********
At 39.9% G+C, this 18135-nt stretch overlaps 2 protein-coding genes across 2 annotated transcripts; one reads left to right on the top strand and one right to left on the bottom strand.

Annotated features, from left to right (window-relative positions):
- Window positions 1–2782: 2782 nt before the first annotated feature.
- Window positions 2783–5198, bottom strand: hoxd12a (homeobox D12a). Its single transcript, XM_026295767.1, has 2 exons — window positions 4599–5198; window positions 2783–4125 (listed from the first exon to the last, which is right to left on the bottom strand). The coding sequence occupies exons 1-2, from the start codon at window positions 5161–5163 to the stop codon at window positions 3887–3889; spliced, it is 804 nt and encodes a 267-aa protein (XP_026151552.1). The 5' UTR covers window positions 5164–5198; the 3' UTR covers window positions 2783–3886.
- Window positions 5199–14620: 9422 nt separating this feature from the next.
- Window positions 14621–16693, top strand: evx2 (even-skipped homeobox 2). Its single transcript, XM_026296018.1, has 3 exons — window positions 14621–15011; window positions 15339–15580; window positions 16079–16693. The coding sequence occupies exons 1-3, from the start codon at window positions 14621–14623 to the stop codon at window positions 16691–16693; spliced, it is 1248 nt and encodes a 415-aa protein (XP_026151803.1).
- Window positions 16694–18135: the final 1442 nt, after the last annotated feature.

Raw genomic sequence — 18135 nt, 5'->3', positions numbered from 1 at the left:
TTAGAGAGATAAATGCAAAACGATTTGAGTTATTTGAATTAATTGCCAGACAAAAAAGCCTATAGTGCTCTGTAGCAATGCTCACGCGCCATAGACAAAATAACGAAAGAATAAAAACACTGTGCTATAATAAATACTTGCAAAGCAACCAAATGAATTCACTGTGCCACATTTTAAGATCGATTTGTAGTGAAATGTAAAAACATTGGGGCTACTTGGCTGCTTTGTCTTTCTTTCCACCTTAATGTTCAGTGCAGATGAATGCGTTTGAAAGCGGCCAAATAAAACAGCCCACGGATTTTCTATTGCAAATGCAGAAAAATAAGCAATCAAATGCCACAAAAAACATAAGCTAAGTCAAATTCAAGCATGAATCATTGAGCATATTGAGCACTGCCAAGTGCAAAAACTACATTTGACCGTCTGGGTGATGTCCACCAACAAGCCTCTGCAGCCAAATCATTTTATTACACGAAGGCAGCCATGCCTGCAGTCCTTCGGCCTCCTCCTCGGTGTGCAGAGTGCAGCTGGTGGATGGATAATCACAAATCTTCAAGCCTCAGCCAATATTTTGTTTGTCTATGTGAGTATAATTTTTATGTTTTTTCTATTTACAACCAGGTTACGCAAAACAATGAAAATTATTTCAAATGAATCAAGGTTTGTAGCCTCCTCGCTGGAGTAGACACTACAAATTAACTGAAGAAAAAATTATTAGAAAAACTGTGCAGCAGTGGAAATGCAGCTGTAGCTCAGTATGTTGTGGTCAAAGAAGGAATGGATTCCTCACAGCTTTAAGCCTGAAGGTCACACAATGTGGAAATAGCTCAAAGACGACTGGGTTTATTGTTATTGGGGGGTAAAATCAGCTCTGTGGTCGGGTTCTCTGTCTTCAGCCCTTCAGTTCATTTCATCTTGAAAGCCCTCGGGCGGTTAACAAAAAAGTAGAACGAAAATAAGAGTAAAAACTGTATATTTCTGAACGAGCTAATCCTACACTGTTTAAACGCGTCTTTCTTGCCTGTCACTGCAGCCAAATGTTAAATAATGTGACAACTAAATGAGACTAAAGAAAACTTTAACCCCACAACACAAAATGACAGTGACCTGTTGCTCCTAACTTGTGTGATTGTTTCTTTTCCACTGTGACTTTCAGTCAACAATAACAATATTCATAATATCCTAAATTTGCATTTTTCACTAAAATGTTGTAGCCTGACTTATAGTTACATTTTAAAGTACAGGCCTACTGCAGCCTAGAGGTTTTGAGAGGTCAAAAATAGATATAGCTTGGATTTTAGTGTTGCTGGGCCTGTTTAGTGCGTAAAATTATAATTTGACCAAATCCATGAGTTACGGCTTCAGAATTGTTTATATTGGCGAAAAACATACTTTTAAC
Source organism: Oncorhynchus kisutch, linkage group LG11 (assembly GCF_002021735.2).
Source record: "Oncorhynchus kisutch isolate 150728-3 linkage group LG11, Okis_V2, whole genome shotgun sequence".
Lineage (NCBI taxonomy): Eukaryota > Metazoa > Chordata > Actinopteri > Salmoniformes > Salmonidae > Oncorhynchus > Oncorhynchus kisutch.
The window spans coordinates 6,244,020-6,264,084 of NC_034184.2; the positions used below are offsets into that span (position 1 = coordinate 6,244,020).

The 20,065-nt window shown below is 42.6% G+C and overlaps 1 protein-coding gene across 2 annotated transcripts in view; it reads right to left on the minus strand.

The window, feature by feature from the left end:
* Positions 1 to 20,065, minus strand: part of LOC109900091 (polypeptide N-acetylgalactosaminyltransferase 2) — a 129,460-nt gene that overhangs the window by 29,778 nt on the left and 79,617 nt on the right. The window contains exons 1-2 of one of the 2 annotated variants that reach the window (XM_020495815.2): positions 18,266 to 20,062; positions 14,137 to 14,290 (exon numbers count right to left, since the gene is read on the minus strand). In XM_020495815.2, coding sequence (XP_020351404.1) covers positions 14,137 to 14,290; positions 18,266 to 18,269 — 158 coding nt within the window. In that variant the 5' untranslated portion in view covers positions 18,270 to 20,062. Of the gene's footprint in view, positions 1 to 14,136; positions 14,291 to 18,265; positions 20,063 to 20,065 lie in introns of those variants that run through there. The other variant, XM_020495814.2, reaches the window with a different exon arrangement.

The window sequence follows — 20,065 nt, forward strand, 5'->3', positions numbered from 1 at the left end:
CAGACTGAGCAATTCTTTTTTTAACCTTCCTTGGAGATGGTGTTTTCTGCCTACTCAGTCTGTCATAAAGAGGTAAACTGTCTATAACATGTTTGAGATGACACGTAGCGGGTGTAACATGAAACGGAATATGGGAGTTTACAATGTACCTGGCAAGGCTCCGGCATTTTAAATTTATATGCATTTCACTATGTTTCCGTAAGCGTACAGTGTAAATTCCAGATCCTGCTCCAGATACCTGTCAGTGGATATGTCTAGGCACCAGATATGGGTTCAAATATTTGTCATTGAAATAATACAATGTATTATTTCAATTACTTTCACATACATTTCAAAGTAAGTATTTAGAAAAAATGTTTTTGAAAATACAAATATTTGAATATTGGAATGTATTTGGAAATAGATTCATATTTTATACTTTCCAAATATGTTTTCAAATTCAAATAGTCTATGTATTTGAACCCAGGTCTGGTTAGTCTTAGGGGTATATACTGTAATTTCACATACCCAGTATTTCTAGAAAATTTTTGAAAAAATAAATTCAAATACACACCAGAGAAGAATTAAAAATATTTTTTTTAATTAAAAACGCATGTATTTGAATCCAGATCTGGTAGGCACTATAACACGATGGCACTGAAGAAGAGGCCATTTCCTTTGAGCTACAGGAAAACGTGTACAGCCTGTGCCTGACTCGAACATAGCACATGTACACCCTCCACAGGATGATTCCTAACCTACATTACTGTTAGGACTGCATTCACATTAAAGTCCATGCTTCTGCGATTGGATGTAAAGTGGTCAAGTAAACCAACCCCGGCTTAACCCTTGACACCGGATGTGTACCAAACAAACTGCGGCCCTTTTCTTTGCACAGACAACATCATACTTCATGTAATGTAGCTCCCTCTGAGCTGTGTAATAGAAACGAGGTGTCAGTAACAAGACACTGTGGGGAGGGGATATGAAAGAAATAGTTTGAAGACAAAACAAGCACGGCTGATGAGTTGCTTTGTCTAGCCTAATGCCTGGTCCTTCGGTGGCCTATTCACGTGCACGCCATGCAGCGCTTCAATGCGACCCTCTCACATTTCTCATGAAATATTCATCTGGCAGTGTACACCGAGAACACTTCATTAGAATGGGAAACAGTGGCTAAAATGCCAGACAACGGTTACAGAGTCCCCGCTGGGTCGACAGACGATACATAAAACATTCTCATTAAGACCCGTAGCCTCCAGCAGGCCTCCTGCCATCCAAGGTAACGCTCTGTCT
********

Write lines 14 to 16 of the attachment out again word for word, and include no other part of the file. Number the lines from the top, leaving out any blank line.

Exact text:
The 20,065-nt window shown below is 42.6% G+C and overlaps 1 protein-coding gene across 2 annotated transcripts in view; it reads right to left on the minus strand.

The window, feature by feature from the left end:
* Positions 1 to 20,065, minus strand: part of LOC109900091 (polypeptide N-acetylgalactosaminyltransferase 2) — a 129,460-nt gene that overhangs the window by 29,778 nt on the left and 79,617 nt on the right. The window contains exons 1-2 of one of the 2 annotated variants that reach the window (XM_020495815.2): positions 18,266 to 20,062; positions 14,137 to 14,290 (exon numbers count right to left, since the gene is read on the minus strand). In XM_020495815.2, coding sequence (XP_020351404.1) covers positions 14,137 to 14,290; positions 18,266 to 18,269 — 158 coding nt within the window. In that variant the 5' untranslated portion in view covers positions 18,270 to 20,062. Of the gene's footprint in view, positions 1 to 14,136; positions 14,291 to 18,265; positions 20,063 to 20,065 lie in introns of those variants that run through there. The other variant, XM_020495814.2, reaches the window with a different exon arrangement.